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Coronavirus & Schools: Miami-Dade Outlines Early Plans For Summer, Next School Year

MIAMI (CBSMiami) – In preparation for returning to school in August, Miami-Dade Schools Superintendent Alberto Carvalho wants to accomplish three things and he unveiled his tentative plans at a School Board meeting on Wednesday.

First, Carvalho wants to prevent as much academic regression as possible for students struggling during distance learning while also planning for what a return to school might look like in August. And he wants to do it all while keeping everyone healthy and safe.

Much of the plan is not set in stone and remains under consideration.

Carvalho is calling his academic recovery initiative SOAR, which stands for Securing Opportunities for Academic Recovery. He said that will address the likelihood of significant regression among some students after schools transitioned to distance learning. Under that plan there would be summer sessions for some students who need it and there would also be classes offered for students who need to recover course credits. Additionally, in late July there would be an early start to the school year for lower performing students and some other students considered fragile.

"It's about expanded, extended learning opportunities through the summer, through the end of this school year and well into the school year because the fix, the solution is not going to happen overnight," he said.

The United Teachers of Dade told CBS 4 News that they believe many teachers will be willing to teach over the summer to ensure that students have the best opportunities to not fall further behind.

"A lot of the teachers do want to make sure that the students have what they need and learn what they need in order to be successful," said Mindy Grimes-Festge, Secretary-Treasurer.

Carvalho said there are many things to consider about the reopening of schools in August, like will schools fully reopen or will it be a blend of in person and virtual learning. Also, how will the school system prevent large groups from gathering in a time of social distancing.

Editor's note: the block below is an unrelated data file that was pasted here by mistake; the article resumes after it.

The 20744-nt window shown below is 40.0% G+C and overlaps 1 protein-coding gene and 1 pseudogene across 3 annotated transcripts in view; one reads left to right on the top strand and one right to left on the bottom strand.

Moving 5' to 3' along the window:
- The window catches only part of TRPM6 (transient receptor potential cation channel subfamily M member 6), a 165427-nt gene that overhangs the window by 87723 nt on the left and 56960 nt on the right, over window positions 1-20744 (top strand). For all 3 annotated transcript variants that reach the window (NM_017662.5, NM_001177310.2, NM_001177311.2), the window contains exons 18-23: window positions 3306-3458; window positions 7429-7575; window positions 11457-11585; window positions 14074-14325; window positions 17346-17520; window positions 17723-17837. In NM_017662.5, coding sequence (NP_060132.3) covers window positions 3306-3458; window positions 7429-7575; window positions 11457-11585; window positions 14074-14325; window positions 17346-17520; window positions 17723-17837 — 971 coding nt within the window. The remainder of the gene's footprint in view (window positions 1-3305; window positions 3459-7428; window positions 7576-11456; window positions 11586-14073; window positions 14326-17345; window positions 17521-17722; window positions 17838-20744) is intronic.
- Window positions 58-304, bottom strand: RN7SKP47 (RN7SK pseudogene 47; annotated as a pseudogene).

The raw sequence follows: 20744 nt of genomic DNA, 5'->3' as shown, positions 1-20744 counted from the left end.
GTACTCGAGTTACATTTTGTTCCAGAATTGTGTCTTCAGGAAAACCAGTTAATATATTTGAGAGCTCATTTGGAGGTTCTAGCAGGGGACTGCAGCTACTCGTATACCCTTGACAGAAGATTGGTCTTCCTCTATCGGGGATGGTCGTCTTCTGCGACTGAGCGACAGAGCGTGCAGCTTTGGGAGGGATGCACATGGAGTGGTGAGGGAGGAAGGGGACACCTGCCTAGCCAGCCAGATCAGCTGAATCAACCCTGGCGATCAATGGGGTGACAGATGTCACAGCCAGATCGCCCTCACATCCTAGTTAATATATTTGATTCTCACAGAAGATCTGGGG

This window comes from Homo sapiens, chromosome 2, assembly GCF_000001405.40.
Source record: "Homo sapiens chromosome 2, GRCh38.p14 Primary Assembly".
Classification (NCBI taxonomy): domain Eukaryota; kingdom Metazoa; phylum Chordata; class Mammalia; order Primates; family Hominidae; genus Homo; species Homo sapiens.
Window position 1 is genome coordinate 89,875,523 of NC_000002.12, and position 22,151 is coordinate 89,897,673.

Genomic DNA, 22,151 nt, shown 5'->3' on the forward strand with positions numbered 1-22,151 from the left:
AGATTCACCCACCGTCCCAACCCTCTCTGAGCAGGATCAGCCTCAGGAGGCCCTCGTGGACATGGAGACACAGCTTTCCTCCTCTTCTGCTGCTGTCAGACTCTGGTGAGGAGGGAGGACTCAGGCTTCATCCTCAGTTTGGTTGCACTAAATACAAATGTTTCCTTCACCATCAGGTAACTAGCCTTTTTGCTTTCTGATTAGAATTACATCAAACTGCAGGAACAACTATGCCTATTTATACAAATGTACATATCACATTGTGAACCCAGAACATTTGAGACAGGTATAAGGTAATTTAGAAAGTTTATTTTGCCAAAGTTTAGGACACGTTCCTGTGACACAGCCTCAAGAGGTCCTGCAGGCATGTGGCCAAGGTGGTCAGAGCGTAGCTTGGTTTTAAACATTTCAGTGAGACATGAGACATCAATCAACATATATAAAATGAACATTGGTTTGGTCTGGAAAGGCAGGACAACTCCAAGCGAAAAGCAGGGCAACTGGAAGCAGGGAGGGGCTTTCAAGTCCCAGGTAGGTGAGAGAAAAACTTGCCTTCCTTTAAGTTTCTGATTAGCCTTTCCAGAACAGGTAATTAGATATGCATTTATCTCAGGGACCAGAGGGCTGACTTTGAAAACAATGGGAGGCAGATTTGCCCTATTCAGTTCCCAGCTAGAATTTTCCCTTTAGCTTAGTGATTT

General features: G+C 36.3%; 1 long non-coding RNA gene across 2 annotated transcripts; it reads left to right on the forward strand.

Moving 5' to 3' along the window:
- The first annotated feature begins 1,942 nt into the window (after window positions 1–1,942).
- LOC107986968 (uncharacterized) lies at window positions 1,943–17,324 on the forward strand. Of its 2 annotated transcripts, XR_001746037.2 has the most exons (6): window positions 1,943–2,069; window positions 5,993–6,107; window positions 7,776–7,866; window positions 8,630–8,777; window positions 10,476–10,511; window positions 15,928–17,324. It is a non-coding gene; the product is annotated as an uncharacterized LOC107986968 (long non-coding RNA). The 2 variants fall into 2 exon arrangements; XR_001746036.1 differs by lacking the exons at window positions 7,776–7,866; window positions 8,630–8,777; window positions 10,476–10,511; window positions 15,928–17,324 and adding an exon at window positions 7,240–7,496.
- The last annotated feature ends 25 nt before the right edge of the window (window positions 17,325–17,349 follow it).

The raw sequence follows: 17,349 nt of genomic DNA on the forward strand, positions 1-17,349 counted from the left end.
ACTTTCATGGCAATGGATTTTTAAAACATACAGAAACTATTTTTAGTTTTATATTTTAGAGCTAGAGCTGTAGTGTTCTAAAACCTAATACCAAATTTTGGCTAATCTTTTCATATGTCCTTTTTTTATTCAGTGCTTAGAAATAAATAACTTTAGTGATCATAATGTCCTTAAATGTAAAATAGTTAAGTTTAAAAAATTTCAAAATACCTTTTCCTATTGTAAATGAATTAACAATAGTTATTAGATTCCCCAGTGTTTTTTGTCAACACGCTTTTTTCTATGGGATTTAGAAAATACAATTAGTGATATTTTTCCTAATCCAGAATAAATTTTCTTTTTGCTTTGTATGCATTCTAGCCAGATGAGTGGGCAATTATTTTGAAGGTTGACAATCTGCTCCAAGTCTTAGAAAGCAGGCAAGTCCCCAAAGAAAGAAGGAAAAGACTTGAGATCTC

"How do we treat activities in gyms? Cafeteria? Food distribution?" he wondered.

Carvalho said they are considering a multitude of options.

"We're going to consider more outdoor classroom options as well where and when appropriate," he said.

Another consideration — making sure that sick children don't come to school.

"The potential for daily temperature checks prior to entering buses or buildings is being evaluated," he said.

The goal remains to make a smooth transition to the 2020-2021 school year.

"We are hoping and preparing to open the 2020-21 school year as a regular normal school year but we want to be prepared for a whole host of possibilities," Carvalho said.

Carvalho said they will work with the teacher's union to sort out details on these proposals and the union believes common ground can be found. Grimes-Festge said teachers will likely want PPE when they return to work and Carvalho said during the meeting that they plan to provide PPE to staff.

"We believe it will work," said Grimes-Festge. "We have a collaborative relationship with the district, especially when it comes to the well-being of our members and students."

Carvalho also said he is also putting together a working group to study these issues and plans to hire a Chief Health Officer to address health concerns for students, teachers and staff.

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